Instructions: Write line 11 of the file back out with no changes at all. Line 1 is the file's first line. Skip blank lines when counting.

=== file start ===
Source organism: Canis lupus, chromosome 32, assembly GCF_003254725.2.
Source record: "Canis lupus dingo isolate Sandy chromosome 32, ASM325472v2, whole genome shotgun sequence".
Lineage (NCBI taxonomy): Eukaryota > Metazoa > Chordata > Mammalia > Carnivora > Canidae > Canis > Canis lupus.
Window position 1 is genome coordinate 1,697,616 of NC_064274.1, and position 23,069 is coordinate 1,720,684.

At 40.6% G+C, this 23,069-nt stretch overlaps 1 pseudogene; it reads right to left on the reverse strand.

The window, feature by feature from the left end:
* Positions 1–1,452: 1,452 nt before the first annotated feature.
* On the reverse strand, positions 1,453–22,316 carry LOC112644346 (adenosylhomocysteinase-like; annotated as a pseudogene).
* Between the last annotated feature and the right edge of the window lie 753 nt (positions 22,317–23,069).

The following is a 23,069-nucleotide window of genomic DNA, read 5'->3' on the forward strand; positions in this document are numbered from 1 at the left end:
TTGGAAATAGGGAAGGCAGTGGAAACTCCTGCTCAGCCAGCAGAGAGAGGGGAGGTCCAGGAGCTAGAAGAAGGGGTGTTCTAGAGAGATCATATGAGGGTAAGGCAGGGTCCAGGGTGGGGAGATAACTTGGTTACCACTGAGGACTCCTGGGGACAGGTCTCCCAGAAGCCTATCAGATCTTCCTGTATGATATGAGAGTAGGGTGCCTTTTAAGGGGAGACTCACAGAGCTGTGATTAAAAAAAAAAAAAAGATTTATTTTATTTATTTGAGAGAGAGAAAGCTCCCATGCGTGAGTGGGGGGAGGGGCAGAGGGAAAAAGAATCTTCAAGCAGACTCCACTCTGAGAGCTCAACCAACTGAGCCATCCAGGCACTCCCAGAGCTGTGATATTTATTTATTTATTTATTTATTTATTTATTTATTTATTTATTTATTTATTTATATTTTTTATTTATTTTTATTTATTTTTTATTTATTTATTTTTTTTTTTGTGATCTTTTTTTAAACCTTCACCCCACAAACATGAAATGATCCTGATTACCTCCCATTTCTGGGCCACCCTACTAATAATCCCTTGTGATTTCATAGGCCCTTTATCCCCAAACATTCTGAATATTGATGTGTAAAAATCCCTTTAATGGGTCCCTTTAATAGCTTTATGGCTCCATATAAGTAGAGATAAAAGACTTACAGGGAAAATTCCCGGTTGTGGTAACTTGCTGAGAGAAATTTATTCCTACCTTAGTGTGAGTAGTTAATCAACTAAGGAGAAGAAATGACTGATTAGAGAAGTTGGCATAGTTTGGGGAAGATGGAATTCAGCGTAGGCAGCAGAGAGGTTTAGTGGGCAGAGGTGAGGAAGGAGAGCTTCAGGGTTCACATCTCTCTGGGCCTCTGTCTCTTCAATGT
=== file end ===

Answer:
TTGGAAATAGGGAAGGCAGTGGAAACTCCTGCTCAGCCAGCAGAGAGAGGGGAGGTCCAGGAGCTAGAAGAAGGGGTGTTCTAGAGAGATCATATGAGGGTAAGGCAGGGTCCAGGGTGGGGAGATAACTTGGTTACCACTGAGGACTCCTGGGGACAGGTCTCCCAGAAGCCTATCAGATCTTCCTGTATGATATGAGAGTAGGGTGCCTTTTAAGGGGAGACTCACAGAGCTGTGATTAAAAAAAAAAAAAAGATTTATTTTATTTATTTGAGAGAGAGAAAGCTCCCATGCGTGAGTGGGGGGAGGGGCAGAGGGAAAAAGAATCTTCAAGCAGACTCCACTCTGAGAGCTCAACCAACTGAGCCATCCAGGCACTCCCAGAGCTGTGATATTTATTTATTTATTTATTTATTTATTTATTTATTTATTTATTTATTTATTTATATTTTTTATTTATTTTTATTTATTTTTTATTTATTTATTTTTTTTTTTGTGATCTTTTTTTAAACCTTCACCCCACAAACATGAAATGATCCTGATTACCTCCCATTTCTGGGCCACCCTACTAATAATCCCTTGTGATTTCATAGGCCCTTTATCCCCAAACATTCTGAATATTGATGTGTAAAAATCCCTTTAATGGGTCCCTTTAATAGCTTTATGGCTCCATATAAGTAGAGATAAAAGACTTACAGGGAAAATTCCCGGTTGTGGTAACTTGCTGAGAGAAATTTATTCCTACCTTAGTGTGAGTAGTTAATCAACTAAGGAGAAGAAATGACTGATTAGAGAAGTTGGCATAGTTTGGGGAAGATGGAATTCAGCGTAGGCAGCAGAGAGGTTTAGTGGGCAGAGGTGAGGAAGGAGAGCTTCAGGGTTCACATCTCTCTGGGCCTCTGTCTCTTCAATGT